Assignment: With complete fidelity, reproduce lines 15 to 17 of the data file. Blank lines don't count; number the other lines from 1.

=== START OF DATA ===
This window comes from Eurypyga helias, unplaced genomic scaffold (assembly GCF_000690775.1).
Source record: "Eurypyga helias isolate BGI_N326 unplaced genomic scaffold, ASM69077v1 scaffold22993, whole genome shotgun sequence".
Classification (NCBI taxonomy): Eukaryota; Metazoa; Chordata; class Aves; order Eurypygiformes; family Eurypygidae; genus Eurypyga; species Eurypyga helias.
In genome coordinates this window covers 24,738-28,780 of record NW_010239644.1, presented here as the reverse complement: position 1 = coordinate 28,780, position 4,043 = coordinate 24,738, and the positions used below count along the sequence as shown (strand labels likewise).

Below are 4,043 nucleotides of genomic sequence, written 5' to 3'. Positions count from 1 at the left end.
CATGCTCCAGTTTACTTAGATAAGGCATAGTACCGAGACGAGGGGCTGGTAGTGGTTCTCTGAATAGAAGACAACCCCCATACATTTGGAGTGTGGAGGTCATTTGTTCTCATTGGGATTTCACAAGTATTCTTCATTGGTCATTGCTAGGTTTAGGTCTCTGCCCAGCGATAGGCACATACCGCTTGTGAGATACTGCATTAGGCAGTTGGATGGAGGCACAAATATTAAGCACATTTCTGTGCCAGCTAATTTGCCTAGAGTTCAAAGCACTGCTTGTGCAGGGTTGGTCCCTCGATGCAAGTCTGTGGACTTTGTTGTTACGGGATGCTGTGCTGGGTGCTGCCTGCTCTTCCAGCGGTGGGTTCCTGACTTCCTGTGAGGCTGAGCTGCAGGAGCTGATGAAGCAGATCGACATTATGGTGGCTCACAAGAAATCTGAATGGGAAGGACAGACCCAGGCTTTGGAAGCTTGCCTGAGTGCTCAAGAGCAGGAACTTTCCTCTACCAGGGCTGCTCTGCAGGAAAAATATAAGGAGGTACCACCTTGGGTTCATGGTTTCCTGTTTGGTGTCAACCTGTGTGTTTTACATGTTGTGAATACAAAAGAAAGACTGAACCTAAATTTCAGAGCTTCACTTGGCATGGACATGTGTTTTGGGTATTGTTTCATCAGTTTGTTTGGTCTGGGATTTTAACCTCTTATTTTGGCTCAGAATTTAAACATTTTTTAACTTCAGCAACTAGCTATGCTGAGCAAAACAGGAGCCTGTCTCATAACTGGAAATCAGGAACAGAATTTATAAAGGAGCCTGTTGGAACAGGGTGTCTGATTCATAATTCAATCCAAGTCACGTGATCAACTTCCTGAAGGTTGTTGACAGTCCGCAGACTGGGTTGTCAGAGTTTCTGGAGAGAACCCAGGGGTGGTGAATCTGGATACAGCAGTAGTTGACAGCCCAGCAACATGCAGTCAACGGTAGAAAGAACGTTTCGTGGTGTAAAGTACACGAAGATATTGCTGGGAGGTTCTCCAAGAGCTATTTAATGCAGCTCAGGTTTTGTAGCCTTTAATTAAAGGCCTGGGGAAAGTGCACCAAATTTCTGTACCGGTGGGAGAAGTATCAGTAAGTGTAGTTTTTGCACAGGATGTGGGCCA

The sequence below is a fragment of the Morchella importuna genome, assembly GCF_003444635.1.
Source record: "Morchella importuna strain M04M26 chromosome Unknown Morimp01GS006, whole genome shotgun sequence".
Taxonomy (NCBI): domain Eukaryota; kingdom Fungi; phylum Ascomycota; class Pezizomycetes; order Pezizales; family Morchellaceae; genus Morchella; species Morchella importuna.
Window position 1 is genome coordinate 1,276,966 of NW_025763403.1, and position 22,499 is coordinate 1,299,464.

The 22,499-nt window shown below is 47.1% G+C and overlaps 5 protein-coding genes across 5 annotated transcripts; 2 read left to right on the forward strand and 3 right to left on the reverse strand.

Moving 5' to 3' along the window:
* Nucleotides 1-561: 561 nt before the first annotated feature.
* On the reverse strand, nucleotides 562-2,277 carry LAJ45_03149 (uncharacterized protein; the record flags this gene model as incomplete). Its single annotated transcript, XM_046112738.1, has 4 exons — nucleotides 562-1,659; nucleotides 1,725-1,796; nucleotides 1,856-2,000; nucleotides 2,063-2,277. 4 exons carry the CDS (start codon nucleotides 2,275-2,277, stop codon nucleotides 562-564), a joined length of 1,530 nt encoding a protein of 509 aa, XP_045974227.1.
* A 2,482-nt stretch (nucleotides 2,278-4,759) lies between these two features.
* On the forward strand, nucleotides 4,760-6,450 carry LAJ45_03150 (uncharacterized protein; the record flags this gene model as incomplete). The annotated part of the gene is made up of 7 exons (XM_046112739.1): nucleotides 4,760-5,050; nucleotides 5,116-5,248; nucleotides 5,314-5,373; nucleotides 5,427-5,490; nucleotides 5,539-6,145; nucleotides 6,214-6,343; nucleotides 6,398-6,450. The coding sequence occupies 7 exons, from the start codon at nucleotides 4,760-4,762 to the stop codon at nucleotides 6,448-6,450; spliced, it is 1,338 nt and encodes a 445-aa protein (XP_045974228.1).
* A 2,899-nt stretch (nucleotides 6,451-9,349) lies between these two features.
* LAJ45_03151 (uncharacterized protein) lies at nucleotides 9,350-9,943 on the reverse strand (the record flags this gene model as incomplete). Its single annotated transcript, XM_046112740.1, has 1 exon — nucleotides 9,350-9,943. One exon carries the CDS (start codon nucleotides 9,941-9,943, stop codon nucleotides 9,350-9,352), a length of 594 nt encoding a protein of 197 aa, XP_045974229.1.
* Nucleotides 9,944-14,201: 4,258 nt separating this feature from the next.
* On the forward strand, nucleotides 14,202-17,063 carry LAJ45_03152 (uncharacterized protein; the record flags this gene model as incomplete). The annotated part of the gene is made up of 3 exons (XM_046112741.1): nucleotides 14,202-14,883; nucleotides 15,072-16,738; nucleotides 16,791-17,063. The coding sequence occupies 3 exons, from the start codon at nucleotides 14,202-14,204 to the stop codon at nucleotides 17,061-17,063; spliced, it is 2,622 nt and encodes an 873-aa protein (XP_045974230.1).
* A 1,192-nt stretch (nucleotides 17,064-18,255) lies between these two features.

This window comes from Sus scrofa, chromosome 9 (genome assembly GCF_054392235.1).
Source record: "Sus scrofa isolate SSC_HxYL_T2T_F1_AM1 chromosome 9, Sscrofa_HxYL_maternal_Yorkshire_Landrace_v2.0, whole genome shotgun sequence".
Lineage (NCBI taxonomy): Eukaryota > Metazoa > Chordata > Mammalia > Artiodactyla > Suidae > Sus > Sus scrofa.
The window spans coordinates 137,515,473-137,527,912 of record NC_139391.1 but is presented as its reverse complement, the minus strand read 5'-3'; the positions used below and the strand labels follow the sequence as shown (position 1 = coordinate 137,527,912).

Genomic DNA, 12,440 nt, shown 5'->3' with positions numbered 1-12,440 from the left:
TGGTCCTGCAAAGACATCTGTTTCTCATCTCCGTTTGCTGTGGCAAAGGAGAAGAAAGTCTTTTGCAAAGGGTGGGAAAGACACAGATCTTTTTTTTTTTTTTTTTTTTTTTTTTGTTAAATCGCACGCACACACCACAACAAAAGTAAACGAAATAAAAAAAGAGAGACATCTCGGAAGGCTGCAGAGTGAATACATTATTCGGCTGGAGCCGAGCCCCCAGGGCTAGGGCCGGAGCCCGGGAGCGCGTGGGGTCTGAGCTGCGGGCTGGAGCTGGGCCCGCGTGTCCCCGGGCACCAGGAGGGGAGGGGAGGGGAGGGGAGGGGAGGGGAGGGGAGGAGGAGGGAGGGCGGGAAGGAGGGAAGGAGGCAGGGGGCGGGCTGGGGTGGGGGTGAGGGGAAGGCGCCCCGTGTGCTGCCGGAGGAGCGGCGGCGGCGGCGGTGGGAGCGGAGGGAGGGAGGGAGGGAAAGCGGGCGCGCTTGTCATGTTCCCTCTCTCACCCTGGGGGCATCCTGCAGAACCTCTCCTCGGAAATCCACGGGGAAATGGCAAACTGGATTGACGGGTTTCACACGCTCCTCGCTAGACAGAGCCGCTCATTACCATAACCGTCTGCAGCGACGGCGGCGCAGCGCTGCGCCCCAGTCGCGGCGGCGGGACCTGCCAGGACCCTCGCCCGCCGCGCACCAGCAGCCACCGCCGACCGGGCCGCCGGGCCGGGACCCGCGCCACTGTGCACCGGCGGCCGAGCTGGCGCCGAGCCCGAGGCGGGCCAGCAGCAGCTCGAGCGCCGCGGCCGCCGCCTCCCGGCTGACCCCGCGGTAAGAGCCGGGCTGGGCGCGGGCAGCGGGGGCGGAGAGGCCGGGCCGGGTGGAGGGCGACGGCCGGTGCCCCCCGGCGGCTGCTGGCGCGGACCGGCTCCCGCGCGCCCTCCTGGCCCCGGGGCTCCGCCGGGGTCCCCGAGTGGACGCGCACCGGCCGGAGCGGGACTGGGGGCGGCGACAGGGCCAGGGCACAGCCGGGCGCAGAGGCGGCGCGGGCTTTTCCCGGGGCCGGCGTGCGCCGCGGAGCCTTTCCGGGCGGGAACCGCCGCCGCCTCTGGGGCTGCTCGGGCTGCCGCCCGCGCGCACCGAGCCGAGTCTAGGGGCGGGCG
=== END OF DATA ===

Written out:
* A 2,482-nt stretch (nucleotides 2,278-4,759) lies between these two features.
* On the forward strand, nucleotides 4,760-6,450 carry LAJ45_03150 (uncharacterized protein; the record flags this gene model as incomplete). The annotated part of the gene is made up of 7 exons (XM_046112739.1): nucleotides 4,760-5,050; nucleotides 5,116-5,248; nucleotides 5,314-5,373; nucleotides 5,427-5,490; nucleotides 5,539-6,145; nucleotides 6,214-6,343; nucleotides 6,398-6,450. The coding sequence occupies 7 exons, from the start codon at nucleotides 4,760-4,762 to the stop codon at nucleotides 6,448-6,450; spliced, it is 1,338 nt and encodes a 445-aa protein (XP_045974228.1).
* A 2,899-nt stretch (nucleotides 6,451-9,349) lies between these two features.